Tragic story or hoax? TV media and the press for hours today covered the saga of a 6-year-old boy who allegedly climbed into a homemade balloon aircraft in Colorado and floated away. Live TV showed the balloon coming down miles away and rescuers rushing there, expecting the worst. Instead, no boy was found inside.
Some of us weren't surprised--I'd been tweeting that likely outcome for almost an hour, noting the lack of sourcing and the floating of the craft which suggested no payload.
Did the boy--improbably named Falcon--fall out en route? Or was it all a hoax perpetrated by his father, who is "storm chaser" and appeared on the reality TV show "Wife Swap"?
Now the boy has been found--in the attic of his home.
Just before that, CNN was focusing on a deputy sheriff's claim to have seen an "object" fall from the craft at one point early on. They even posted a photo that some said may have shown that.
In any case, the press and news agencies reported for over an hour that a boy was in the balloon, without any qualifiers, even though the only witness was a sibling who saw him climb inside.
The AP stories and updates opened with: "A 6-year-old boy climbed into a homemade balloon aircraft in Colorado and floated away Thursday, forcing officials to scramble to figure out how to rescue the boy as the balloon hurtled through the air."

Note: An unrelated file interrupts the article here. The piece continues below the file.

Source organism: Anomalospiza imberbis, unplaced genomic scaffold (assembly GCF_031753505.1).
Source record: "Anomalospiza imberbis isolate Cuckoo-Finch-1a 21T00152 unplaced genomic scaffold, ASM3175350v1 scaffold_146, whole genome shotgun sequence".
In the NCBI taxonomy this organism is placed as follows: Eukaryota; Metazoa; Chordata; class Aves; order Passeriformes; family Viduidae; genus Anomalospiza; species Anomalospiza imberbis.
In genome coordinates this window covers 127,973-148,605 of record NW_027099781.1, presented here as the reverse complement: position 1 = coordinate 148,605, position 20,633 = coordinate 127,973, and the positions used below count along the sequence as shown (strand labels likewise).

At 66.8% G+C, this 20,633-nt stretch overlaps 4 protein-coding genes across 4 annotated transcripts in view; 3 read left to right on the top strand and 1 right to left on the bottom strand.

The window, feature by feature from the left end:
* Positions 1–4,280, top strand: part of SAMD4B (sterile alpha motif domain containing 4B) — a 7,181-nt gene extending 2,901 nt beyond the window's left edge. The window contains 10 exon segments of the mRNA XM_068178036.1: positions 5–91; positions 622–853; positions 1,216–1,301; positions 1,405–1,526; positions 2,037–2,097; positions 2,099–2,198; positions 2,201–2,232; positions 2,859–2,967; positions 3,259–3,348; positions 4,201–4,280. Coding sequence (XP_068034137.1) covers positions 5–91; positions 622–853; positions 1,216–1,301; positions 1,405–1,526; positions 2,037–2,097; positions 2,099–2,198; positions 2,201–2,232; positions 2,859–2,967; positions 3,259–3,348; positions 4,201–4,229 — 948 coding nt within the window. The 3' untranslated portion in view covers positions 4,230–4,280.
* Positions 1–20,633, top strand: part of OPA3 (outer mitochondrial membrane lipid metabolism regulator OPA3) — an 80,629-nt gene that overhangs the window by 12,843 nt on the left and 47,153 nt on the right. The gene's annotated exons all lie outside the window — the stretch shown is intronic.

Even when the craft came down, and some doubts about boy's presence had begun to be aired, AP sent a bulletin: "Balloon carrying 6-year-old boy slowly descends into Colorado field; child's fate unclear."
Reuters had reported: "A 6-year-old boy who climbed into a small homemade helium balloon at his family's home was flying out of control above Colorado Thursday as authorities scrambled to try to rescue him."
At least the BBC had added, "reportedly."
Only after the crash did TV hosts stress that reports of a boy in it were "unverified" and raised the possibility of a hoax. Few had raised the issue of whether such a balloon could even lift off with a 50-pound kid inside, and then float the way it did. Some did later. CNN had an expert do the calculations. But, of course, the experts could be wrong.
Shep Smith on Fox repeated referred to the craft as like a "Jiffy Pop" container.
But it was the media's credibility that popped.
UPDATE: Tonight on CNN, Wolf Blitzer asked the boy why he didn't come out of hiding when he heard his name being shouted. He replied that he had been told "it was for a show." His father then appeared extremely uneasy. Meaning unclear.
Greg Mitchell is editor of Editor & Publisher. His latest book is "Why Obama Won."
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